Interesting perspectives, to be sure. For what it's worth though, rate of return seems to be the reason that many rural telcos require a landline in order to get DSL. Windstream is the largest example of such behavior…their "greenstreak" service is marketed as naked DSL but includes a phone line with metered outgoing calls and unlimited inbound. Of course the basic landline fee for many rural telcos is tiny (on the order of $15 per month from what I've seen) but it's still something to think about.
Also, Levin's contention about "gold-plated" networks of yore (and today) neglects the fact that the wireless providers that he's a fan of (Verizon, Verizon and AT&T) have to have some way of getting to the Internet/PSTN from rural areas. Rate of Return, which may hit $500 per line per year in some areas, helps to fund fiber networks (like HCTC's 10G core) that ensure reliable backhaul for these wireless providers.
Though, just to be clear, what's Levin's alternative to rate of return at this point?
P.S. WISPs will jump all over me for what I just said because they don't get Rate of Return and routinely have to deal with telcos (e.g. CenturyLink) who do, and who will on the one hand not sell cheap dedicated access to these WISPs and on the other will subsidize DSL rates to $20 per month on the back of such rate of return bonuses. That's not cool, but 20/5 FTTH availability in a rural community thanks to rate of return is.
There are many perspectives, but one always forgotten by the premadonna regulators that have never been outside their cribs, is that incumbent land line carriers must serve EVERYONE in their designated territory. That is what UNIVERSAL SERVICE means. Wireless cannot do that without a tower on every hill, and I expect the government will eventually give them all the money they need to accomplish it. VOIP, cable and CLEC operatiors just pick and choose the easiest and best customers. Yet all but the cable guys get USF money, all the while not providing Universal Service. If the government succeeds in kicking out the rural ILEC landline guys, who have made the system work and have all the investment in place for growth, it won't take long before the favored few come crying back to the government for more money, or rural customers won't have service. I'm not talking about midsize to large ILECS (windstream, Century Link, etc) who abuse their customers, spend their money on other things, and then are the first "to the trough" when government hands out money. I'm talking about the rural companies that have done their job, the ones Levin really wants to run out of business.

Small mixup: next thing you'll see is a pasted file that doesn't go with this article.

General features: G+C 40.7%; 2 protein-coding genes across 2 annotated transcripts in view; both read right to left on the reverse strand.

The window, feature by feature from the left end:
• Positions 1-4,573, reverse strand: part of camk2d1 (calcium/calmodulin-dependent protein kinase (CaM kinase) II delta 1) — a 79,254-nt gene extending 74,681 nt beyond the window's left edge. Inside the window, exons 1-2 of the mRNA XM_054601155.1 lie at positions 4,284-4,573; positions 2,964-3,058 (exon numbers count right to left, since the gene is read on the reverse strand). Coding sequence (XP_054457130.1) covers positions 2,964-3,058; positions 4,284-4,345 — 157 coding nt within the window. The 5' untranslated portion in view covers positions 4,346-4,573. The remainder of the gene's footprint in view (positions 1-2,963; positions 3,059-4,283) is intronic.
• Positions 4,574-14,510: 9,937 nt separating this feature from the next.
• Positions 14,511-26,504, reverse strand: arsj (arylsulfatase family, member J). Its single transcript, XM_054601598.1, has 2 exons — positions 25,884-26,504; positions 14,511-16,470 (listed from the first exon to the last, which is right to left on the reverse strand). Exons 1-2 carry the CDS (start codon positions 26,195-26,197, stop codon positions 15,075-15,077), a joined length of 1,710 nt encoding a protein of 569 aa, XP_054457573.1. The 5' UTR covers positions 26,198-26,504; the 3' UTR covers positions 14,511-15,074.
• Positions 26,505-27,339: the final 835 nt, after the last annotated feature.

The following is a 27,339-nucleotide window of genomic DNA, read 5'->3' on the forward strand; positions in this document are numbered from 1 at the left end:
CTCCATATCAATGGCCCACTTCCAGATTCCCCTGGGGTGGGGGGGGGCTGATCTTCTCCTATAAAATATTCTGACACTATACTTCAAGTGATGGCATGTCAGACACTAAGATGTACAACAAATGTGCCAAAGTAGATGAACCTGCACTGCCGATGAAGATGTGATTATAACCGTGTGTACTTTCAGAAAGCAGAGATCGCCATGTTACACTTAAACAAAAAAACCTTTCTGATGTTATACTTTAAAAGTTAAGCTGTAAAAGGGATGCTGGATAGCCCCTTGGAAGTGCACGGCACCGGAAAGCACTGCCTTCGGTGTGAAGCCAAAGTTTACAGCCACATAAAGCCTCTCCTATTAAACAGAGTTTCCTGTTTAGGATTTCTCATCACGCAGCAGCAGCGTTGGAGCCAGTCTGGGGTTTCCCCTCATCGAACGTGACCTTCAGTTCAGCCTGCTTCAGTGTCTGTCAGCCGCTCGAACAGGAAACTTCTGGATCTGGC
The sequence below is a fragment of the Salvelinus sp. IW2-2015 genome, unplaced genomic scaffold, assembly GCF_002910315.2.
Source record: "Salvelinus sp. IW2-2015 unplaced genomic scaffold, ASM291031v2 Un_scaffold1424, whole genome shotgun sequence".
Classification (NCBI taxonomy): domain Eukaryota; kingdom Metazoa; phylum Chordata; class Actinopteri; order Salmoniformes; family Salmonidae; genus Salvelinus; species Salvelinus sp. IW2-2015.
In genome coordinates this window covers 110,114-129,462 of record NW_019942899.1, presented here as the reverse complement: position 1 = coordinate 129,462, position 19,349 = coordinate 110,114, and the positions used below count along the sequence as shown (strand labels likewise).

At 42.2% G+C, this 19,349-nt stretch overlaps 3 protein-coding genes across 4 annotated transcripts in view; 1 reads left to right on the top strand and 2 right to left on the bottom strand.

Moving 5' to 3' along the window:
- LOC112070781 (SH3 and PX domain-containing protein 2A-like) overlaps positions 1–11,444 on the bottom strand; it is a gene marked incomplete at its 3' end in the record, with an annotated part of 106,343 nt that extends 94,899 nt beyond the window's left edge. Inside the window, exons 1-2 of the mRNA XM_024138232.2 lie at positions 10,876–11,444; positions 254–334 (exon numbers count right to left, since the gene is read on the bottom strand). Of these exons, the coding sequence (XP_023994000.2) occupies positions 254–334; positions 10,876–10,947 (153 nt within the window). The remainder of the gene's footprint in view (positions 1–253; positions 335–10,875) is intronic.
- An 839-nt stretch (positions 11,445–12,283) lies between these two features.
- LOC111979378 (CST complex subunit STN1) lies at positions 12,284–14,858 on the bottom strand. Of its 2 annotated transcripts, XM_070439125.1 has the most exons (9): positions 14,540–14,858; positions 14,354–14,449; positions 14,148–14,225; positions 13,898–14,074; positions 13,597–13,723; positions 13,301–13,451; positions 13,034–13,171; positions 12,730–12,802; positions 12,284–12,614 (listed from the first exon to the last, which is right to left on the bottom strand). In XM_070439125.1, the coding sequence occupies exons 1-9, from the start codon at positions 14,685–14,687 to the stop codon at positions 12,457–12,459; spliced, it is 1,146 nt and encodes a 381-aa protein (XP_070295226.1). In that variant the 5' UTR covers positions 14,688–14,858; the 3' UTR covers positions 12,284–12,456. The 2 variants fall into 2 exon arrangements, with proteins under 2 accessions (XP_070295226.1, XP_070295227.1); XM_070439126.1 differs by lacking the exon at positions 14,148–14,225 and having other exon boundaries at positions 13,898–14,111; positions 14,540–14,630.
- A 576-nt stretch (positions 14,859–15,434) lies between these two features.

Levin reminds me of the guys in the late 50's who were so jealous of the railroads that they pushed the interstate highway system through. With the railroads decimated, trucking companies flourished on the "free" roads, at a much higher cost per pound of transport and a much higher fuel usage. So what we have now is a national highway system broke and broken, with no "free money" left to fix it, and a transportation system dependent on oil, at a much higher cost to consumers. It looks like the FCC is repeating history. Take a mature and stable network, that has taken years to develop, and throw it away because of jealousy and misguided persuasion by the big business powers that are at the FCC every day.
The real problem is that Blair Levin is a legend in his own mind.